AVR Studio Simulator Introduction and Exercises


• get a brief introduction to most of the major debugging features AVR Studio
• read through a refresher on C programming and an introduction to I/O on AVR microcontrollers
• gain an appreciation of what the AVR Studio simulator is and what it’s good for
• learn how to use the AVR Studio user interface to control program execution and to simulate


• a Windows PC (or a Mac running VMware Fusion, or Wine on Linux)
• downloaded AVR Studio installation package, “AVR Studio 4.18 (build 684)” from
• downloaded AVR Studio service pack, “AVR Studio 4.18 SP2”, also from
• downloaded AVR C compiler toolchain,


For both a C-language refresher as well as an introduction to the basics of programming for the Atmel
AVR ATmega microcontrollers, it is highly recommended that you take the time to go through the “C
Programming” chapter of the tutorial at
http://www2.tech.purdue.edu/ecet/courses/referencematerial/atmel/. This document provides a very,
very good foundation for almost all of the microcontroller-related material for the semester, so now’s
the time to start dealing with it. You can probably skip the final subsection on Pointers if you care to,
as you won’t really be needing them this semester. The other chapter, “References”, should be near the
top of your list of resources around about Week 5 of this course.
One issue with the aforementioned Purdue tutorial is that at the time of writing, they were using the
CodeVisionAVR C compiler, which we are not using. Features specific to that compiler, in particular
the “Single Bit Manipulations” described in the “I/O Operation” section, and the “RAM vs. Flash” in
the “Pointers” section, are not available in the compiler that we are using. However both can be done,
but use a different mechanism in WinAVR.


It is often believed that without target hardware it is difficult, if not impossible, to develop and test
software for a microcontroller (a.k.a. MCU) project. This is often not the case as many of the
microcontroller manufacturers (or their partners) offer software simulators that exist for just this
purpose. Not only does Atmel’s free IDE (Integrated Development Environment), AVR Studio, provide
the framework for compiling programs and downloading them to the MCU, but

it also comes with the ability to simulate programs for most of their AVR microcontrollers.
This simulator has the ability to not only execute AVR instructions but also to simulate limited digital
I/O (input/output). So it’s not the case that if you don’t have an STK500 (the hardware development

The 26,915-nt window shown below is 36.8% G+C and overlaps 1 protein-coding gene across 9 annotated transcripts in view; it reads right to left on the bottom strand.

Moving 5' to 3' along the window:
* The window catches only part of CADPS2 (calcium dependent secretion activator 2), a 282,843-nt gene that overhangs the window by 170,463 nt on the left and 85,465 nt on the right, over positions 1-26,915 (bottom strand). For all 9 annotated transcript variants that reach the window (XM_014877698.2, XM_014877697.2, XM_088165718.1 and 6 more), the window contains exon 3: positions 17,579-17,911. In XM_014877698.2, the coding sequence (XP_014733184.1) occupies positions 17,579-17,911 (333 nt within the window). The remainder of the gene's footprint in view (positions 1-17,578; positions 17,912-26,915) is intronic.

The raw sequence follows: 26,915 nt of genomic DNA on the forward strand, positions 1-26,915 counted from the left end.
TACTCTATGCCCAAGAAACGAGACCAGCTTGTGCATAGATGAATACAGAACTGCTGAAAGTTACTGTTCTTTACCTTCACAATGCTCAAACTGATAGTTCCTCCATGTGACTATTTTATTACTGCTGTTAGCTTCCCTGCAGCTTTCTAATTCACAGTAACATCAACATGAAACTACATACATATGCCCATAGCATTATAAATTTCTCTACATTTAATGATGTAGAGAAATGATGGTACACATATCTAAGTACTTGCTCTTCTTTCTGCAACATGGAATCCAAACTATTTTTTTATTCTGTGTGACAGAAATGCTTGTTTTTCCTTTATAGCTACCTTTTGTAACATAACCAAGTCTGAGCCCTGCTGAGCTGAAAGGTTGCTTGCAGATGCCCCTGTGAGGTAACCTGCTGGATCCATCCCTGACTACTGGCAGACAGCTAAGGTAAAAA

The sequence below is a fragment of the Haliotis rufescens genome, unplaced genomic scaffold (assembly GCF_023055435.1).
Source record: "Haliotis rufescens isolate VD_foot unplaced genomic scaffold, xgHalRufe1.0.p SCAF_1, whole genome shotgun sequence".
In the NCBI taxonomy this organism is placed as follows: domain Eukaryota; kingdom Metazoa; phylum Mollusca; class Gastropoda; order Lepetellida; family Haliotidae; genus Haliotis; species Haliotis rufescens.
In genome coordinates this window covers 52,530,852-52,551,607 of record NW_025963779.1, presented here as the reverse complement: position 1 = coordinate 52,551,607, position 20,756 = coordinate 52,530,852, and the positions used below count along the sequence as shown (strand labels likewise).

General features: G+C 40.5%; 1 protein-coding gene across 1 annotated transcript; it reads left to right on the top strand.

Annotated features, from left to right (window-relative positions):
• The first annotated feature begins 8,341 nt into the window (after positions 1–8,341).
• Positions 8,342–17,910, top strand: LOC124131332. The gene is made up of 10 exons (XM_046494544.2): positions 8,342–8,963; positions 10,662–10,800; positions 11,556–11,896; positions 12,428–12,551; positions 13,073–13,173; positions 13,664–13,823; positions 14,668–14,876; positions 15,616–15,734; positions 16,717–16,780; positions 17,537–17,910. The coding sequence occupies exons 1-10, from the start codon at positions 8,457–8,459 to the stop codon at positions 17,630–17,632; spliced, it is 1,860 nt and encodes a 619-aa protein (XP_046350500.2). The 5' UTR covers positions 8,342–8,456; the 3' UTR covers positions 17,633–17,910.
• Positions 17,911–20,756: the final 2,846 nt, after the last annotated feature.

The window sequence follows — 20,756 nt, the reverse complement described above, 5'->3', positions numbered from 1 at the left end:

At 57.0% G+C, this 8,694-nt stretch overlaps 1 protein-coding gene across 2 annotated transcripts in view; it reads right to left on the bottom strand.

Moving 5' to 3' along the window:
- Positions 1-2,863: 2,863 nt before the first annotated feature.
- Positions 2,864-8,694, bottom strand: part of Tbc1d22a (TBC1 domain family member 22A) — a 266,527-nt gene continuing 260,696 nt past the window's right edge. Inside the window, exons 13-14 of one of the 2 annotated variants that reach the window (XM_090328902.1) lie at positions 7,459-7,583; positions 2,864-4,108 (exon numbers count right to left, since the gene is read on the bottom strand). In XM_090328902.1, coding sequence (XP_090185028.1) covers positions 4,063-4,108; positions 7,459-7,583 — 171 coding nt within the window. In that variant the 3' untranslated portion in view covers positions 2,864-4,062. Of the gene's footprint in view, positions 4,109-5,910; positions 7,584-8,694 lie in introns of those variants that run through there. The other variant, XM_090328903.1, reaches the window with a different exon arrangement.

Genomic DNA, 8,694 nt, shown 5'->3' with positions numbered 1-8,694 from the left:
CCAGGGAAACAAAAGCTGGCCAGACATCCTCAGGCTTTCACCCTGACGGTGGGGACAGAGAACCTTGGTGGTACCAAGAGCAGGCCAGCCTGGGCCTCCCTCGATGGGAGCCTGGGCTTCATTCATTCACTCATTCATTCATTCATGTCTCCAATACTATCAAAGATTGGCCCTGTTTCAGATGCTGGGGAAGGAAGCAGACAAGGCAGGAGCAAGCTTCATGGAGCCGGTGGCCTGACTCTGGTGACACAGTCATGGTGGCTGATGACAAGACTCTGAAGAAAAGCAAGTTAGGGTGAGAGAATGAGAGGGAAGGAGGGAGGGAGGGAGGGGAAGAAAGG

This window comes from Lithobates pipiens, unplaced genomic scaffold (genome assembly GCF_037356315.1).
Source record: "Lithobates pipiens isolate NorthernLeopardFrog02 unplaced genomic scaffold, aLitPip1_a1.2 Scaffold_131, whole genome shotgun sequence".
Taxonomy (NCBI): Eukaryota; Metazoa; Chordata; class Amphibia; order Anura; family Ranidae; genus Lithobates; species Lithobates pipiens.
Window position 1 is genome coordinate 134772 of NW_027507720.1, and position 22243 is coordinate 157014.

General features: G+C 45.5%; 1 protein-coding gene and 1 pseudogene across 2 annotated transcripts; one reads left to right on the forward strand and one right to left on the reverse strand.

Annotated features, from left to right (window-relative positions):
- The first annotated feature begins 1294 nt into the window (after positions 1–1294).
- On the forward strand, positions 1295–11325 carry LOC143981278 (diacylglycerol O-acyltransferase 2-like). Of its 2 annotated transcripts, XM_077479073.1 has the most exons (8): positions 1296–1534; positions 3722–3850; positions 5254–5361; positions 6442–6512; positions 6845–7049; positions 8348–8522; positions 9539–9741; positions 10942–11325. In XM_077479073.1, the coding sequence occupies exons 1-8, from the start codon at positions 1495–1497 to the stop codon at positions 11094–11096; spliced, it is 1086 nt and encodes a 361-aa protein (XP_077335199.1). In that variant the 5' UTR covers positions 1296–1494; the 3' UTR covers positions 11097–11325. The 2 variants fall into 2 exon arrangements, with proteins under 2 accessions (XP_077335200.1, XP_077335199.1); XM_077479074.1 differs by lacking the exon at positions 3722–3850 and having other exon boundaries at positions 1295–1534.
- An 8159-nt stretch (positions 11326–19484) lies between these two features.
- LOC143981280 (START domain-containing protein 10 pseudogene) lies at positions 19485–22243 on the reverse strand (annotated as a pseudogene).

board that you’ll be using this semester) in front of you that you can’t be writing and testing software
for homework, labs or final projects.
AVR Studio should feel relatively similar to other IDEs that you may have used in your introduction to
programming classes, like Microsoft Studio Express C, Eclipse, or NetBeans. IDEs all look pretty
much the same at 20,000 feet. They all give you an easy way to edit files, to describe and build
projects, and to execute and (usually) debug them. In most respects, once you’ve seen one IDE you’ve
seen them all. The trick is knowing where all of the options are hiding for the things that you need to
set, how clearly they’re organized, and how well they perform for what’s most important to you. One of
the best things that AVR Studio (and WinAVR, which actually provides the Windows version of the
compiler tools) has going for it is that it’s free and that it performs pretty well – it’s reasonably fast and
doesn’t seem to crash very often.
Although you won’t be using one this semester (unless you spring $100-250 for one yourself) AVR
Studio can also be used with a USB device called an AVR JTAG programmer/debugger to debug real
running hardware from your PC using exactly the same interface as this simulator. This AVR JTAG
device is an interface between AVR Studio, your PC’s USB port and a 6-pin (or 10-pin) connector on
your target hardware board. It allows you to view and change any piece of data inside the running
MCU, as well as to control program execution in exactly the same way that you’ll be doing in the AVR
Simulator. So by learning how to use the AVR Simulator, you’ll also be learning how in-circuit
debugging works on real hardware should you ever do that in the future.
The way that AVR Studio (and most IDEs) is organized is that one works on projects. A project is a